Both displays show a dim clock and date, plus notifications. LG is more flexible as it also allows app notifications while the Samsung shows only missed calls and texts (so no Facebook/WhatsApp/Viber). That limits the convenience of the feature quite a bit. Another important note is that Samsung's Always On screen is brighter and more legible than LG's which is ghostly faint.
The big issue with Always On is power draw - LG claims 0.8% battery charge per hour, the Samsung uses more at 1%/h (and that's 1% of a bigger battery too). Enabling Always On puts both phones at about 50 hours of Endurance, with the Galaxy taking the bigger hit (but it's also got the brigher display).
Innovation: We predict that in a few years most phones will have a version of an Always On screen. It could be wishful thinking, but it was always a case of battery drain (the Moto X had it bad) and we're almost there. Samsung's version is brighter, more legible, but LG's shows more.
Refinement: Cudos to both makers. Super AMOLED is hands-down better than LCD in practically every way. That said, Quantum Display is among the best LCDs we've seen yet.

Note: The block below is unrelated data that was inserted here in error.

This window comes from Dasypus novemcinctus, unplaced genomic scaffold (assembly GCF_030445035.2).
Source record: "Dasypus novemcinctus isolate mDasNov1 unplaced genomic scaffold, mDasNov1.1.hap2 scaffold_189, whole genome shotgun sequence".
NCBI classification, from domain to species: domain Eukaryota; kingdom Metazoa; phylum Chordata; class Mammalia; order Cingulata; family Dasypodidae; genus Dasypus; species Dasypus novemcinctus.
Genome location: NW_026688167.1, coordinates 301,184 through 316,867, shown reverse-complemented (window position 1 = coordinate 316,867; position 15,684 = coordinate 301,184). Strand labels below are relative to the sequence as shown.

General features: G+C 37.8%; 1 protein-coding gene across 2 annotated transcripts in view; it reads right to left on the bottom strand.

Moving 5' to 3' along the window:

Winner: Samsung Galaxy S7. The screen is brighter, has more accurate colors and better sunlight legibility, a decisive win. The brighter Always On screen makes a difference too, but we wish Samsung issued an update to allow third-party notifications to show.
When designers take over product development, we get thin, lovely phones but, honestly, most of the time we just want solid battery life so we're okay with a chunkier phone if it means better battery life.
Surprisingly, Samsung seems to have heard consumers and the Galaxy S7 is thicker than the S6 (7.8mm vs. 6.8mm) and offers more battery capacity - 3,000mAh vs. 2.550mAh. There's the added bonus of leveling off the back (be gone, camera bump!).
LG went the other way and made the phone thinner (7.7mm, down from G4's thickest point at 9.8mm), but reduced battery capacity - from 3,000mAh to 2,800mAh. We guess the modular system ate up some of the internal volume, but still the G5 is both taller and wider than the S7.